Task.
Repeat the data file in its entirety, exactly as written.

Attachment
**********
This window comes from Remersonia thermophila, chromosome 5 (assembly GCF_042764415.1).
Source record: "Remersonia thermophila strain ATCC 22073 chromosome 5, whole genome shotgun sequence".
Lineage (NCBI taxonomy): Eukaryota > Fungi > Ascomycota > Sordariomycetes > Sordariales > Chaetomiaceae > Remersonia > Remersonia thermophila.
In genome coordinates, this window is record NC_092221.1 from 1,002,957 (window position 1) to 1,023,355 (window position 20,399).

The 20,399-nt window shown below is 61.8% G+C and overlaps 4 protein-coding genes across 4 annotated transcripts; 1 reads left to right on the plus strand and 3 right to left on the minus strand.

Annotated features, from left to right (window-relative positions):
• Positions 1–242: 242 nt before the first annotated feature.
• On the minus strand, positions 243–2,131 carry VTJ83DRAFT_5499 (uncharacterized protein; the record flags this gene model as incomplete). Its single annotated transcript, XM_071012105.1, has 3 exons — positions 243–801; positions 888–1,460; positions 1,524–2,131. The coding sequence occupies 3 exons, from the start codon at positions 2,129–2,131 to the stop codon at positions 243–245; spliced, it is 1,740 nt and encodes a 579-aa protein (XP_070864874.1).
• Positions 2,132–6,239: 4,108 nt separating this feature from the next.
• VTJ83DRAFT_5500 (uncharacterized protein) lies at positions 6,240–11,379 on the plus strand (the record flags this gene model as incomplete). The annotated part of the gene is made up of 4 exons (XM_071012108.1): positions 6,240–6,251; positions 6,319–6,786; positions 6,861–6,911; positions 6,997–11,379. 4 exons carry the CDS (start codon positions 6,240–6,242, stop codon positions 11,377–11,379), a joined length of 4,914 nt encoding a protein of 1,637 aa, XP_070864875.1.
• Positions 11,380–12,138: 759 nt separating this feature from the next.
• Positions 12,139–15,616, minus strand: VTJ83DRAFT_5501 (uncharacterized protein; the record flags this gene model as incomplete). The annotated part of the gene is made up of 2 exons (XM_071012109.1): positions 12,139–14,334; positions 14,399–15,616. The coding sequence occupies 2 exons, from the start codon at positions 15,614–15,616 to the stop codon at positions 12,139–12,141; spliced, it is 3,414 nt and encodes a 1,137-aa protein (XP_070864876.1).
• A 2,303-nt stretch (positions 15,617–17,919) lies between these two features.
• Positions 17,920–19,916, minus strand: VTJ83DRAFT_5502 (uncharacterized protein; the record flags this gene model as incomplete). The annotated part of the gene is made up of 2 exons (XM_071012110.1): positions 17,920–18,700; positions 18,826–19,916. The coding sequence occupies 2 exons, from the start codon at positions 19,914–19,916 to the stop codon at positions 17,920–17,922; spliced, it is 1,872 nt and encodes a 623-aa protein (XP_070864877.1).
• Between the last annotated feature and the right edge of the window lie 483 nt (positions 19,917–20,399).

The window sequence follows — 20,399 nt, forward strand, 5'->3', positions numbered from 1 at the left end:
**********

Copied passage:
This window comes from Remersonia thermophila, chromosome 5 (assembly GCF_042764415.1).
Source record: "Remersonia thermophila strain ATCC 22073 chromosome 5, whole genome shotgun sequence".
Lineage (NCBI taxonomy): Eukaryota > Fungi > Ascomycota > Sordariomycetes > Sordariales > Chaetomiaceae > Remersonia > Remersonia thermophila.
In genome coordinates, this window is record NC_092221.1 from 1,002,957 (window position 1) to 1,023,355 (window position 20,399).

The 20,399-nt window shown below is 61.8% G+C and overlaps 4 protein-coding genes across 4 annotated transcripts; 1 reads left to right on the plus strand and 3 right to left on the minus strand.

Annotated features, from left to right (window-relative positions):
• Positions 1–242: 242 nt before the first annotated feature.
• On the minus strand, positions 243–2,131 carry VTJ83DRAFT_5499 (uncharacterized protein; the record flags this gene model as incomplete). Its single annotated transcript, XM_071012105.1, has 3 exons — positions 243–801; positions 888–1,460; positions 1,524–2,131. The coding sequence occupies 3 exons, from the start codon at positions 2,129–2,131 to the stop codon at positions 243–245; spliced, it is 1,740 nt and encodes a 579-aa protein (XP_070864874.1).
• Positions 2,132–6,239: 4,108 nt separating this feature from the next.
• VTJ83DRAFT_5500 (uncharacterized protein) lies at positions 6,240–11,379 on the plus strand (the record flags this gene model as incomplete). The annotated part of the gene is made up of 4 exons (XM_071012108.1): positions 6,240–6,251; positions 6,319–6,786; positions 6,861–6,911; positions 6,997–11,379. 4 exons carry the CDS (start codon positions 6,240–6,242, stop codon positions 11,377–11,379), a joined length of 4,914 nt encoding a protein of 1,637 aa, XP_070864875.1.
• Positions 11,380–12,138: 759 nt separating this feature from the next.
• Positions 12,139–15,616, minus strand: VTJ83DRAFT_5501 (uncharacterized protein; the record flags this gene model as incomplete). The annotated part of the gene is made up of 2 exons (XM_071012109.1): positions 12,139–14,334; positions 14,399–15,616. The coding sequence occupies 2 exons, from the start codon at positions 15,614–15,616 to the stop codon at positions 12,139–12,141; spliced, it is 3,414 nt and encodes a 1,137-aa protein (XP_070864876.1).
• A 2,303-nt stretch (positions 15,617–17,919) lies between these two features.
• Positions 17,920–19,916, minus strand: VTJ83DRAFT_5502 (uncharacterized protein; the record flags this gene model as incomplete). The annotated part of the gene is made up of 2 exons (XM_071012110.1): positions 17,920–18,700; positions 18,826–19,916. The coding sequence occupies 2 exons, from the start codon at positions 19,914–19,916 to the stop codon at positions 17,920–17,922; spliced, it is 1,872 nt and encodes a 623-aa protein (XP_070864877.1).
• Between the last annotated feature and the right edge of the window lie 483 nt (positions 19,917–20,399).

The window sequence follows — 20,399 nt, forward strand, 5'->3', positions numbered from 1 at the left end: